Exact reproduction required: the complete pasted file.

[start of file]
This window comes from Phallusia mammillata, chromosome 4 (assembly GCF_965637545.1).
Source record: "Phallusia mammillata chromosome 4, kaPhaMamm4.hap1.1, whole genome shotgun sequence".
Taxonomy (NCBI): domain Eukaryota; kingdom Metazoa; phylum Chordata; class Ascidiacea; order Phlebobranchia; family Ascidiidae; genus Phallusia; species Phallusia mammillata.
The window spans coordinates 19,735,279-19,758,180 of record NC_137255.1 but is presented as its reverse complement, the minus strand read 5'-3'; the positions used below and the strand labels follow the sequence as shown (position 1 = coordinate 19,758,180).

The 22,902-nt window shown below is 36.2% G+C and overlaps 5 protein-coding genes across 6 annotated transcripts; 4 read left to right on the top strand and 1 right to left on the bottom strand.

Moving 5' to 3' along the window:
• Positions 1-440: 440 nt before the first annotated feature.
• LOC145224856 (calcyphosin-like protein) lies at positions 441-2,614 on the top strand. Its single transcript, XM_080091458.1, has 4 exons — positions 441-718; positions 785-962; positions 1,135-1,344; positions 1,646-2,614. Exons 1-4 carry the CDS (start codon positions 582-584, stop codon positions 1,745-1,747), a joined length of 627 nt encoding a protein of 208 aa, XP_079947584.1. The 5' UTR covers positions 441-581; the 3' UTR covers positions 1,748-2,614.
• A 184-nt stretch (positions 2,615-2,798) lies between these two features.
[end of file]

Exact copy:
This window comes from Phallusia mammillata, chromosome 4 (assembly GCF_965637545.1).
Source record: "Phallusia mammillata chromosome 4, kaPhaMamm4.hap1.1, whole genome shotgun sequence".
Taxonomy (NCBI): domain Eukaryota; kingdom Metazoa; phylum Chordata; class Ascidiacea; order Phlebobranchia; family Ascidiidae; genus Phallusia; species Phallusia mammillata.
The window spans coordinates 19,735,279-19,758,180 of record NC_137255.1 but is presented as its reverse complement, the minus strand read 5'-3'; the positions used below and the strand labels follow the sequence as shown (position 1 = coordinate 19,758,180).

The 22,902-nt window shown below is 36.2% G+C and overlaps 5 protein-coding genes across 6 annotated transcripts; 4 read left to right on the top strand and 1 right to left on the bottom strand.

Moving 5' to 3' along the window:
• Positions 1-440: 440 nt before the first annotated feature.
• LOC145224856 (calcyphosin-like protein) lies at positions 441-2,614 on the top strand. Its single transcript, XM_080091458.1, has 4 exons — positions 441-718; positions 785-962; positions 1,135-1,344; positions 1,646-2,614. Exons 1-4 carry the CDS (start codon positions 582-584, stop codon positions 1,745-1,747), a joined length of 627 nt encoding a protein of 208 aa, XP_079947584.1. The 5' UTR covers positions 441-581; the 3' UTR covers positions 1,748-2,614.
• A 184-nt stretch (positions 2,615-2,798) lies between these two features.